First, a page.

May 21st, 2023  – the  7th Sunday after Easter
Lectionary Readings: Acts 1:12-14; Ps. 26:1. 4.7-8; 1 Peter 4:13-16, John 17:1-11
Theme: “We have come to know and have believed!”

The Gospel for today from the Apostle, John, is unique in numerous ways. His is a theological approach; even mystical. For him, the Incarnation is central. Christ is the Logos, the Word of God. His use of symbolism and signs powerfully portray his message and John’s style is to develop the characters with narrative and dialogue so that we, the readers have a greater understanding of the situations and events.

     The setting is the Last Supper with Jesus having an intimate meal with his disciples. The last three years they have been in close relationship and now the news that he is returning to his Father has come as a shock and saddens them. Jesus’ disciples were his family! He reassures them, “Now is your time of grief, but I will see you again and you will rejoice and no one will take away your joy” (16:22) and he continues to teach his followers, mindful of their fragility.

     We then have what is called, ‘The Priestly Prayer’ with Jesus first addressing his Father, then his disciples. His prayer now takes on a greater significance: he prays as a priest offering sacrifice. Lifting his hands to heaven which was the custom of his day, Jesus speaks to his Father declaring that his hour has now come to be fulfilled. He is not praying for himself rather it is an acknowledgement of his absolute fulfillment of the Father’s will. He exults in his Father: “I have brought you glory on earth by finishing the work you gave me.” (17:4) We hear the vulnerable cry of the heart of Jesus to his Father. His whole life has manifested God’s glory through his healing and teaching. His mission was to reveal God’s Name. This is the only continuous prayer of Jesus recorded in the Gospel and the themes expressed are very similar to those of the Lord’s Prayer – a recognition of God’s holy name, the coming of God’s Kingdom and the deliverance from evil. His public life has now been completed: nothing remains to be done. Jesus lays down his life; he has poured out his soul. It is his final will and testament.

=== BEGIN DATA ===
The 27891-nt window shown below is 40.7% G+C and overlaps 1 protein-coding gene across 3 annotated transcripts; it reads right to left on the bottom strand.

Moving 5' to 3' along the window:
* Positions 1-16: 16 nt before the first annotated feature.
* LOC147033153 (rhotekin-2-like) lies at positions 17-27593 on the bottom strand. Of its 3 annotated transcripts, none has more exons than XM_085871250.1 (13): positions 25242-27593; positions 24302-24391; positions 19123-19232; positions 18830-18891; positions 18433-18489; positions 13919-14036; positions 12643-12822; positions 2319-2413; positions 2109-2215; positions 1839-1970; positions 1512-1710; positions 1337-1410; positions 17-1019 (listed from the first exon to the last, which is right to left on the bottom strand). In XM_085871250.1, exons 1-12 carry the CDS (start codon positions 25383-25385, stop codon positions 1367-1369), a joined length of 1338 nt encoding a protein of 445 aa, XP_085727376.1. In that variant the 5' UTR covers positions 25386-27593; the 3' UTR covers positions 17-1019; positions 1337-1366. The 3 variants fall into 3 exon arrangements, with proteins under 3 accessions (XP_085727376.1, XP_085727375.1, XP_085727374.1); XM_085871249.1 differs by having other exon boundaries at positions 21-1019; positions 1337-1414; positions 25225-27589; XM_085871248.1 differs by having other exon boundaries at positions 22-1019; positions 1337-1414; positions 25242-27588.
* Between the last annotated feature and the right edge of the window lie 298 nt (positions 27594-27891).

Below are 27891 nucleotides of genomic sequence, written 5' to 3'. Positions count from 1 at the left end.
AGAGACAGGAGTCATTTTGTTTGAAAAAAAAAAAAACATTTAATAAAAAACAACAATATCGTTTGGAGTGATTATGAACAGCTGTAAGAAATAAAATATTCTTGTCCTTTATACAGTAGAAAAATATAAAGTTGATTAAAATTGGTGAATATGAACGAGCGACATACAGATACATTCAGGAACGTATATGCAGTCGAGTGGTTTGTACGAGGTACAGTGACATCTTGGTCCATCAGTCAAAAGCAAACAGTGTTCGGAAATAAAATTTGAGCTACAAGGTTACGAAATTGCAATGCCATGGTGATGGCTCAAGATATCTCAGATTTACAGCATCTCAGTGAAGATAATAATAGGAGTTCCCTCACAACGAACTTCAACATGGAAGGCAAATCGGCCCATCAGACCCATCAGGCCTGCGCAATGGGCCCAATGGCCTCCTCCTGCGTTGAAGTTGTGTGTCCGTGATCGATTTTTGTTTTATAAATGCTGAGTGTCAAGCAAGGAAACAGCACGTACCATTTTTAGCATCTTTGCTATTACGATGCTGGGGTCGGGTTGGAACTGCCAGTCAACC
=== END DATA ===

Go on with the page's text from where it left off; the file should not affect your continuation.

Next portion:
In thanksgiving, Jesus prays for his disciples; acknowledges that God gave them to him; and they know that Jesus has come from the Father. “We have come to know, and have believed the love which God has for us. (4:16) They have faithfully kept God’s word and Jesus prays, “Keep them in your name.” (17:11) He continues saying, “Father, I do not ask in behalf of these alone, but for those also who believe in Me through their word.” (17:20) It was the plan of God that we come to faith, not by seeing the love of Christ in the flesh, but by seeing the love of Christ in the word of those who knew him.

       Jesus prayed for them that they remain strong in their call of love and service. The disciples needed a strong faith, united as one community and great courage. “The unity of the Father and the Son (10:30) is the model and principle of the unity of the disciples since that ‘name’ that Christ has revealed is nothing less than the divine life itself.” (456, Brown)  John’s whole Gospel gradually reveals Jesus’ glory – God’s presence in human flesh and history. It is an unfolding Epiphany!

For Reflection and Discussion:  What makes you/me a disciple? How are you/I different from others? 

Bibliography:  R. Brown, J. Fitzmyer, R. Murphy, The  Jerome Biblical Commentary, Prentice-Hall, Inc. 

(Englewood Cliffs, N.J. 1968)

This week’s Sunday Liturgy Commentary was prepared by
Rita Kammermayer, Canadian, Bat Kol Alumna: 2001


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